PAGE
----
The CAA refused to tell CNN whether it has evidence that both pilots were asleep simultaneously. The report is ambiguous, the agency says. If both pilots at the controls had fallen asleep simultaneously, Virgin Atlantic would be required to file a report with the CAA. The airline told CNN that it has no record of both pilots falling asleep at the same time.
It's possible the pilots were resting one at a time under an authorized cockpit napping program.
Among U.S. pilots, cockpit napping violates FAA rules. But some experts, including Weiss, favor the idea. "This is a personal belief," he said, "but I would rather have somebody take a nap during a cruise part of a flight so that pilot would be at peak performance during a high-traffic situation or a landing."
Unauthorized cockpit napping among U.S. pilots isn't "that prevalent," Weiss says, "but that's not to say it doesn't happen."
Curt Graeber, who was with Boeing for 19 years, headed a NASA/FAA study that recommended the FAA allow cockpit napping. But the FAA has never adopted the idea.
"I think it's political," he told CNN. "I guess it's difficult to tell the public that the captain is asleep on the flight deck."
"Everyone I talk to who uses it says it's a stopgap measure to improve safety and reduce the risk of sleep loss."
Studies have shown, Weiss says, that taking a 20-minute nap will allow pilots to regain energy. "It's not a bad idea to allow pilots to take short naps," he said.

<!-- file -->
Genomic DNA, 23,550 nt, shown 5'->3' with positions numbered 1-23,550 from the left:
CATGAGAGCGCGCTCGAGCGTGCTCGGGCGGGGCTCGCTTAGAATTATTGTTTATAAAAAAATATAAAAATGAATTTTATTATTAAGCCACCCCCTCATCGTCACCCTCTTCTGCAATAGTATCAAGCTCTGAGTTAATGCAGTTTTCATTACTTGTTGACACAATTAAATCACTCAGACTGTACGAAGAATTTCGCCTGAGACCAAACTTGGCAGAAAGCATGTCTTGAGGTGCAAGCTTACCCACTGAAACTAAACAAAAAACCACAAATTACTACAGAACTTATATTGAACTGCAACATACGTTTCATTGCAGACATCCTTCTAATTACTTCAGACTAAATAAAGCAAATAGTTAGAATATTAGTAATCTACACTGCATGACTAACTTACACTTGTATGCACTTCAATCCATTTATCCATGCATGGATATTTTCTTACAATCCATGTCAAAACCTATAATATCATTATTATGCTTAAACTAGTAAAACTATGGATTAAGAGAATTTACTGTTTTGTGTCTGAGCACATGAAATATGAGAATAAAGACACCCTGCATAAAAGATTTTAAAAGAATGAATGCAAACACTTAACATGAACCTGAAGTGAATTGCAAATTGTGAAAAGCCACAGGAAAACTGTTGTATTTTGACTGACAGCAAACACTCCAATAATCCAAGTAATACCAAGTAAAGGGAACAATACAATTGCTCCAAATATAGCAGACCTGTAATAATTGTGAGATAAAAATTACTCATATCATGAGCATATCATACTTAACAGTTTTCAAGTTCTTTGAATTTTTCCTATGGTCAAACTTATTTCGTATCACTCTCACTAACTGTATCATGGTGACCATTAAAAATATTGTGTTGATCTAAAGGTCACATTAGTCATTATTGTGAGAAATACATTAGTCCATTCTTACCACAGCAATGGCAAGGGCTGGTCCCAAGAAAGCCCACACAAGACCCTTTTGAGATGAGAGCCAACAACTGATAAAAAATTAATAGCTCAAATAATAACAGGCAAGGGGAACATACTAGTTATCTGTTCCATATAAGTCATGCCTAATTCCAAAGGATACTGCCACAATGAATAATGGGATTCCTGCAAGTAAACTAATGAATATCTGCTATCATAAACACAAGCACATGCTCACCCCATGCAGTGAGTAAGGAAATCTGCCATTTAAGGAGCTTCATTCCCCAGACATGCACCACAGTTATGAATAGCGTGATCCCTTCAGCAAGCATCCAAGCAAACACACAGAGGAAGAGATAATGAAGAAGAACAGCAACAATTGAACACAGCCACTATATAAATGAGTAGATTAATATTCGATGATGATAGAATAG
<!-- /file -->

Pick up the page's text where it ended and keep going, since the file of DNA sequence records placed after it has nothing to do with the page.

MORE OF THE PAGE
Instead of allowing in-flight napping aboard U.S. airlines, the FAA has mandated that long-haul routes include relief pilots and special onboard sleeping quarters that must be available for the flight crew.
Other sleeping incidents
Of course the UK sleeping incident revealed Thursday isn't the first of its kind. Last February, the Dutch airline Transavia said it had launched an investigation after a Boeing 737 pilot was locked out of the cockpit and his first officer was later found asleep at the controls. The sleeping pilot had been left alone at the controls while his co-pilot took a bathroom break.
The incident took place in September 2012, when the airliner was flying from Greece to the Netherlands, a top Dutch safety investigation agency said. The 737 landed safely in Amsterdam as scheduled.
Fatigue played a role in the 2009 crash of Colgan Air Flight 3407 near Buffalo, New York, which killed 50 people. The National Transportation Safety Board report on the crash cited pilot error as a factor, adding, "the pilots' performance was likely impaired because of fatigue, but the extent of their impairment and the degree to which it contributed to the performance deficiencies that occurred during the flight cannot be conclusively determined."
Also in 2009, Northwest Flight 188 -- an Airbus A320 carrying 144 people and five crew members -- flew past the Minneapolis-St. Paul International Airport. One of the pilots told CNN that no one was sleeping on the flight deck at the time. The two pilots "became distracted by a conversation," according to a report by the National Transportation Safety Board.
CNN's Richard Quest, Erin McLaughlin and Nick Thompson contributed to this report.